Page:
Why nothing can buy Neville Chamberlain


There are few political moments that are as ingrained in the public mind as the view of Neville Chamberlain at Heston Airport, who has just returned from a conference in Munich, waving his piece of paper and declaring that peace with the Nazis has been assured.

Munich has become a byword for cowardice against totalitarian aggression. Chamberlain and atonement are terms of abuse that must be thrown at any effort in diplomacy that one wants to belittle.

Winston Churchill’s analysis of pacification was so widely accepted that all attempts to resurrect his predecessor’s reputation failed. Nowhere is there a politician who invites comparisons to Chamberlain, no conservative leader who seeks to present himself as the new Neville. Even this week, a Tory MP who wants to leave Boris Johnson mocked the prime minister, citing the spirit of a predecessor who famously demanded Chamberlain’s resignation. What it should be is Churchillian, not Chamberlain.

The only Chamberlain the modern Tories want to compare themselves to is Neville’s father, Joseph, and that’s only because most people know nothing about his time as colonial secretary.

Historians have been working for more than 50 years to offer a more nuanced picture of the former prime minister, in which he is not a cowardly leader but a shrewd assessor of Britain’s weakness, playing on as the nation rearm and tries to spare a generation that survived the First World War and the Second Massacre.

Still, there is a small difference. The story of pacification is too visceral. And since the Nazis turned out to be even worse than they looked before the war, no one who is known to have made a deal with them is likely to do well. No matter how much you rely on other qualities, “the search for peace with Hitler” will always appear at the top of your resume.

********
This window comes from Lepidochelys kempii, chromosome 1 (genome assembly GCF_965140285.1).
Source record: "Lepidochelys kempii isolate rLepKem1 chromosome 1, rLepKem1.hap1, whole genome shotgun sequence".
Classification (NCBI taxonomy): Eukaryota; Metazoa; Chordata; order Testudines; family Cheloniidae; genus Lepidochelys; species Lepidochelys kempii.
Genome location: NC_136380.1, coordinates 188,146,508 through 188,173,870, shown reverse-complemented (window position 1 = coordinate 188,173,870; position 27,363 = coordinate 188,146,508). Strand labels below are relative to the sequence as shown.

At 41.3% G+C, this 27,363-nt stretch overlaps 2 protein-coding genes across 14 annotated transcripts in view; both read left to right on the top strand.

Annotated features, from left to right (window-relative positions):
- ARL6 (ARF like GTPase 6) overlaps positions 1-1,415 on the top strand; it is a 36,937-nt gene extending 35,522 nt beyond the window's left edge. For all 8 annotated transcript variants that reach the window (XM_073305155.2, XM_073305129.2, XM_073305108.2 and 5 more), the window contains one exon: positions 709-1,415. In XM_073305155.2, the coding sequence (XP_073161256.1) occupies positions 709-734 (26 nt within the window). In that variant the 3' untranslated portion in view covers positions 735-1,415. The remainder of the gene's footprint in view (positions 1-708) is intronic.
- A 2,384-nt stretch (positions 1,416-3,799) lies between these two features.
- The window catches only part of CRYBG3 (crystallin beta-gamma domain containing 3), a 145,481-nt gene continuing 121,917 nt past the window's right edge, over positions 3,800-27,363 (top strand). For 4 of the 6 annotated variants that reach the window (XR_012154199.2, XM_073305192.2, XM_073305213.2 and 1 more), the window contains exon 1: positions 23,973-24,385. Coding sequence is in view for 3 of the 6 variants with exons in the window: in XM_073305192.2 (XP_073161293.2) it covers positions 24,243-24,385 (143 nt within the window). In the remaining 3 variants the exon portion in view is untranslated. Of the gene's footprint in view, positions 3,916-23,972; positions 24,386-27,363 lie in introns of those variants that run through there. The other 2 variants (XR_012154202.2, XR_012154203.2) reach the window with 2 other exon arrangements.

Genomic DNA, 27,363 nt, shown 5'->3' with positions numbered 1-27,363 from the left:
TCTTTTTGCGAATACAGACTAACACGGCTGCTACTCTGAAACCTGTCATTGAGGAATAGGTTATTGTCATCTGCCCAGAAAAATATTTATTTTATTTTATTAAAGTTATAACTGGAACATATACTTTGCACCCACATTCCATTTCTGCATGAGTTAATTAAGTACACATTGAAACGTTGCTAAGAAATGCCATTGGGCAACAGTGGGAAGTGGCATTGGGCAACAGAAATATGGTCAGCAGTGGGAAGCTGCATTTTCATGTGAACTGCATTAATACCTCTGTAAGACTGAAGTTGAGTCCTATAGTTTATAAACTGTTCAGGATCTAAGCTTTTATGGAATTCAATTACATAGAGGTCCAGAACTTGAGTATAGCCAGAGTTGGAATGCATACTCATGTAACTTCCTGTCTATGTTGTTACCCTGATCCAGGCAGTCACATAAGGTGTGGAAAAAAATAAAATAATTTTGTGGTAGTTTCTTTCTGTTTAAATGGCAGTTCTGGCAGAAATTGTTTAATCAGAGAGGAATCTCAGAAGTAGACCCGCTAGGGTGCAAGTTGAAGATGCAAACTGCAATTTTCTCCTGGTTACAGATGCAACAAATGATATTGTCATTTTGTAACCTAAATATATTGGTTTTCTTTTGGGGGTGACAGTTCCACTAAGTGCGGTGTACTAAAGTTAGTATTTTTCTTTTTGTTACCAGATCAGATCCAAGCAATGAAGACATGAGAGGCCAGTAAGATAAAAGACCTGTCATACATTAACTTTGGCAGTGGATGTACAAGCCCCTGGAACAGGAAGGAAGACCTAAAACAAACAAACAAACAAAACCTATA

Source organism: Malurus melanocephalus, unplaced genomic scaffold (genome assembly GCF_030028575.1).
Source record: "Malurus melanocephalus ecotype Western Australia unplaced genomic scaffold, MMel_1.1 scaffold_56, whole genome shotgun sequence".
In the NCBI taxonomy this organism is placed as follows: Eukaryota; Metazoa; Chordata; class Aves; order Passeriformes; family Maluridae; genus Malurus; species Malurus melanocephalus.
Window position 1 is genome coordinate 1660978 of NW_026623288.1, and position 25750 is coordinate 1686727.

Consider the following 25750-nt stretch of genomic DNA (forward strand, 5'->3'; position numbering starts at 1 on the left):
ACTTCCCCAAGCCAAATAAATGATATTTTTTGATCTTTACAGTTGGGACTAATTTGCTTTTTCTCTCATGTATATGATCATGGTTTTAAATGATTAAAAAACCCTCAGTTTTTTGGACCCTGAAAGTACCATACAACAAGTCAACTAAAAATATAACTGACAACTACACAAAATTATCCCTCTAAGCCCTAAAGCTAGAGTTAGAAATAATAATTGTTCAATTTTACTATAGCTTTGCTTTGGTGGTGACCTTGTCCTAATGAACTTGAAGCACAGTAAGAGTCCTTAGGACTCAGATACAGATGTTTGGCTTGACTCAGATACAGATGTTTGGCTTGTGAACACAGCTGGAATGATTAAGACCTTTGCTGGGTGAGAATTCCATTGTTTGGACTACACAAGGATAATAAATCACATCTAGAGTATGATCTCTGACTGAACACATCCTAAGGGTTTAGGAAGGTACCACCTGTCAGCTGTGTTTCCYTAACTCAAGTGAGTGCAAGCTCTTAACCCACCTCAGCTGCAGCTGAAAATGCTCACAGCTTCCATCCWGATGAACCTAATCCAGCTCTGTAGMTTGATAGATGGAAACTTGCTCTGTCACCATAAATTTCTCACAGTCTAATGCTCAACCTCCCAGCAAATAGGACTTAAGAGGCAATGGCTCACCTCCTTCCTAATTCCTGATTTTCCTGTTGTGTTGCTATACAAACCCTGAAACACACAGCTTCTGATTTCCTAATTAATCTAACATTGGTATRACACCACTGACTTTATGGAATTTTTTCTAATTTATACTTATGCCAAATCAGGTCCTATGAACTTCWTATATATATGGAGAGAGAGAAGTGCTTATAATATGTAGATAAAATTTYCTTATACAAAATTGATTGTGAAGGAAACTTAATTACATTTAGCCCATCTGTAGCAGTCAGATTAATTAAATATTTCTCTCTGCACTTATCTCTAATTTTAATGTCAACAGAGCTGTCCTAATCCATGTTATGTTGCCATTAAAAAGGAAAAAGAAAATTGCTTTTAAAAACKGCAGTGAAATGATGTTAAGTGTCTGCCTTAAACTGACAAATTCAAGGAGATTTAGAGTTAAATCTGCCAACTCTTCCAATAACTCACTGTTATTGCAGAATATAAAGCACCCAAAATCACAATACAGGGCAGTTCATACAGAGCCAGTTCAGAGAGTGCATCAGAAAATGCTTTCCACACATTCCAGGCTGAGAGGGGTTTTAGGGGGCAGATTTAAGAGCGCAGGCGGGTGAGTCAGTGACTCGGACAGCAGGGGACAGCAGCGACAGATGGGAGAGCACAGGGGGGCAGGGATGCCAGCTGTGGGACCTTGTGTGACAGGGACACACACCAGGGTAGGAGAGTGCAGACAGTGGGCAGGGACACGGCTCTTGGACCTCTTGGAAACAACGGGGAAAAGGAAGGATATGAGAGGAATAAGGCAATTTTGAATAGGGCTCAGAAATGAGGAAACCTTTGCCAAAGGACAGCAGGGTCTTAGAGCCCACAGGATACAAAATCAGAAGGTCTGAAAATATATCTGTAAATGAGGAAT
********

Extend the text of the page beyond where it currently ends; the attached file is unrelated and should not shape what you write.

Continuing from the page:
However, a new redemption attempt appears on our screens with the release of the film Munich: the brink of warbased on the novel by Robert Harris. Harris has long argued that history has done Chamberlain a disservice and wants us to view him as a “tragic hero” rather than a senseless fraud. To that end, he secured the services of Jeremy Irons to inspire the former prime minister with the charisma that the removed and cold-blooded Chamberlain lacked.

As a accomplished writer, Harris knows the value of the opposite story. His was a good novel and I look forward to watching the film. But there is no going back for Chamberlain. It’s just too useful as it is.

The country, in fact the world, does not want a reassessment of Munich, because this nasty peace deal was not just a historic event. It was an essential moral tale. Munich and atonement are the perfect proof that one can never make deals with evil and that you must always oppose the oppressors, because weakness only encourages them. Since then, he has prayed for help in almost every conflict, even in disasters like Suez. We don’t want some best-selling writer to confuse the story.

Moreover, by the way, and far less modern, is the argument for liberal interventionism. Failure to confront dictators and human rights violations is routinely ridiculed as appeasement. Because what was Munich other than buying temporary peace by selling people and territory to fascist rule? But even those who want to repel Western intervention do not need Chamberlain’s rehabilitation. If we want a warning story, fine, Tony Blair is watching over us.

The world does not want Neville Chamberlain to be brave, charismatic and cunning. He wants it thirsty, cold, vain and selling off the Czechs and the rest of Europe. We like the version of Churchill’s story in which Britain bravely confronts the greatest evil the world has ever seen. In fact, we do not want to be reminded of Chamberlain’s significant achievements before he became Prime Minister. We like to remember our leaders with only one thing. So much the simpler that way.

For Chamberlain to be right, Churchill must have been wrong, and that’s just not the story we’re going to tell. You can choose Daniel Craig or Ryan Reynolds for the role and he defuse unexploded bombs at Buckingham Palace, but he’s not at the forefront of this fight.

I’m for nuances in the story, but this time it will not work. It may be erudite, but introducing shades of gray into perhaps the world’s most Manichean conflict is not only undesirable but useless. The country and the world have a myth and it serves us well, except when it is not.

To quote the end of a famous western: “When a legend becomes a fact, print the legend.” The nation does not need its nuances of Neville and its masterful Munich. Enjoy the movie, but I bet we’ll stick to the legend.

Follow Robert on Twitter @robertshrimsley and his email at robert.shrimsley@ft.com

I follow @FTMag on Twitter to learn about our latest stories first





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